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A Midlife Career Change Through Franchising

Ted Madden is one of those lucky guys who managed to develop two divergent skill sets early in life, and he later combined them into a successful business, thanks to franchising.

Eight years ago, Madden was making a living in the financial services industry, assisting teachers with their retirement planning. During the course of his career, he cultivated a strong set of management and organizational skills—something that can be quite valuable in just about any type of business.

Even as he progressed in his financial services career, Madden was quietly pursuing an avocation of sorts. While he and his wife were both working at full-time jobs, they also acquired and renovated older homes as a sideline. In fact, they had been doing that for about 15 years when Madden made the decision to become an Andy OnCall franchisee in 2004.

“I found myself in a position where I just didn’t really love what I was doing,” he says of his career in financial services. “I didn’t wake up every day and say, ‘Wow, I can’t wait to get to work.’ I decided that I needed to find something that fit my skills and personality better.”

Madden and his wife had enough money saved that they felt comfortable with him taking a stab at pursuing a new career direction in his life, but having no previous experience as an entrepreneur, he was hesitant about pursuing such a radical change in direction on his own.

“I really loved the home repair and rehab work we were doing on the side, but it wasn’t generating enough income that we would have been able to live on that alone,” he recalls. “Plus, it was very physically tiring. We did all of the work ourselves, which made for very long days. I wanted to find something that I really liked doing—and already knew something about—that also would have the potential of providing us with a decent income.”

Still, Madden was attracted to the idea of finding a business ownership solution that would allow him to leverage all the experience he’d accumulated from 15 years of “amateur” home repair and rehab work. “I thought it would be great to have a business where I didn’t have to learn much about the actual day-to-day stuff,” he says. “I already knew how to do drywall, trim work, minor plumbing, etc., so I figured there would be a shorter learning curve for me as a business owner in that field.”

Madden’s main reason for looking into franchising as a path to business ownership was a straightforward and common one. “I didn’t think that I had enough experience to be successful on my own,” he admits. “I knew there were other, larger competitors out there that we’d have to go up against, and

I felt that I would need more support with systems, marketing, advertising, prospecting, etc., if I were going to be successful.” In hindsight, it was a good decision, he reports, since most of those bigger competitors he was concerned about did not survive the Great Recession, but his franchise is still going strong.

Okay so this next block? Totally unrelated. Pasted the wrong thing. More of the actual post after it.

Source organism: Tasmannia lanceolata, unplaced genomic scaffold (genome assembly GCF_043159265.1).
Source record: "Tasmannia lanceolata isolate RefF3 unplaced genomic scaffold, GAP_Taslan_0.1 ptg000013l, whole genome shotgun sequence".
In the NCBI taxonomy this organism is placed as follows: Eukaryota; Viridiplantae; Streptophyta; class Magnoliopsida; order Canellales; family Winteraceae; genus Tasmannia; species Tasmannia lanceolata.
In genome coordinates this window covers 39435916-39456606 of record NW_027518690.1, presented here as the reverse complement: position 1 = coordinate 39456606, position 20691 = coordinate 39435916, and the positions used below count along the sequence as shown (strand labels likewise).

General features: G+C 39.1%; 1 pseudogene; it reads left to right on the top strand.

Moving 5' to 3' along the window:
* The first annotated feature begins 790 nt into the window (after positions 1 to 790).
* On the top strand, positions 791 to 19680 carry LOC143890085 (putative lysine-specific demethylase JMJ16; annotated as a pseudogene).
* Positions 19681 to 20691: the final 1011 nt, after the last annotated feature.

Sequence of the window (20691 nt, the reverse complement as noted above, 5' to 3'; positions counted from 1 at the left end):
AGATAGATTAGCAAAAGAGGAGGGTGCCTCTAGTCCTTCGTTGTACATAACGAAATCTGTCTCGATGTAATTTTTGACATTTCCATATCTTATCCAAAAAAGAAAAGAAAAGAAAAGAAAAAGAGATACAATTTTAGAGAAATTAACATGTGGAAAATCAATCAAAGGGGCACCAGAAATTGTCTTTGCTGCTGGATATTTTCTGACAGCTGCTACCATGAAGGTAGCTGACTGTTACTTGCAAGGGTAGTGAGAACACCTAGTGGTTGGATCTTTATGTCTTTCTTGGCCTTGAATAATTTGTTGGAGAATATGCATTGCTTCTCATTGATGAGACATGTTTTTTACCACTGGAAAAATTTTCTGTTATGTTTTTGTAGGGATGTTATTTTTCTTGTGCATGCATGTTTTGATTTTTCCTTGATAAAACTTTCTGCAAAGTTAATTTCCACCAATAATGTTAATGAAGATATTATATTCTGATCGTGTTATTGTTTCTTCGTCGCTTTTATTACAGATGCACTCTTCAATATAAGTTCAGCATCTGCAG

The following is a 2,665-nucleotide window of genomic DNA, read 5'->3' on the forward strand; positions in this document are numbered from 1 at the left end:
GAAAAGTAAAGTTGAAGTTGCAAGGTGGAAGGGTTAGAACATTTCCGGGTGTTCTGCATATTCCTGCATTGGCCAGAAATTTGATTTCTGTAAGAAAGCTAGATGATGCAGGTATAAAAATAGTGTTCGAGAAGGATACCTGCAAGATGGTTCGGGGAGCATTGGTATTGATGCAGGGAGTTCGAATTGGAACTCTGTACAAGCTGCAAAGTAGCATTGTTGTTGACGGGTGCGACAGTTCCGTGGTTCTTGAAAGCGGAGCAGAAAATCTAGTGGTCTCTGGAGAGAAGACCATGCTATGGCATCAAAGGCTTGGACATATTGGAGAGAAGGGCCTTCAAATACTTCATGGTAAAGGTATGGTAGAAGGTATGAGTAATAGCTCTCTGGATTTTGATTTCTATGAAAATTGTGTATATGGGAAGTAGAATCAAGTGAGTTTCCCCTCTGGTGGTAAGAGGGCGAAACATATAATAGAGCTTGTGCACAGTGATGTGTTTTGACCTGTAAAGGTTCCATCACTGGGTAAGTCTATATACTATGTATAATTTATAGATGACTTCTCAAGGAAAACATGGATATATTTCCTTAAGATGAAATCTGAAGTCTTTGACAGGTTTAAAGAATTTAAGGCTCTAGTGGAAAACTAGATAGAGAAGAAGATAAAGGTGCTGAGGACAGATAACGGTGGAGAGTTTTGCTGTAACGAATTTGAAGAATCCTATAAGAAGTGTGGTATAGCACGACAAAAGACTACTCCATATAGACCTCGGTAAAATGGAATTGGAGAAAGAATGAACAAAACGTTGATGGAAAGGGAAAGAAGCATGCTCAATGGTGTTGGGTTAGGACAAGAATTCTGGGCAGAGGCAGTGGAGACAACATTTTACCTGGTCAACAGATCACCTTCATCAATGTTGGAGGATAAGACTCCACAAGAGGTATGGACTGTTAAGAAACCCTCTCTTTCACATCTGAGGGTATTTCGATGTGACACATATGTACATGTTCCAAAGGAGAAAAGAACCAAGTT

Madden was methodical and persistent in conducting his franchise search, making good use of the managerial and organizational skills that had served him well during his financial services career. He and his wife did a lot of research online, and he got in touch with a local attorney who had experience working with franchisees. “He asked me several questions to help figure out which company best met my needs as an owner,” he says.

Andy OnCall was a relatively young franchise when Madden began researching the opportunity. It started when Tom Harris, a Chattanooga homebuilder, was constantly receiving calls from previous customers and friends who wanted him to do small jobs and repairs around their homes. Recognizing that there was strong market demand for handyman services, Harris developed the concept for Andy OnCall in 1993. He continued to hone the concept and began franchising it six years later.

Madden contacted the franchisor and obtained a list of all current franchisees. “Andy OnCall was relatively small at the time, so I was able to talk to all of the current owners. When speaking to other owners, you have to be open-minded enough to hear the good and the bad about a new business,” he advises.

Madden frankly acknowledges that not every single franchisee he spoke to was “100 percent happy with all aspects of the day-to-day job” of running the franchise, but he had the good sense to weigh all the information he was receiving. Not only did he recognize what a valuable source of information existing franchisees were to him as a prospective buyer, he also had the foresight to realize what an important resource they could be on an ongoing basis if he chose to join this franchise.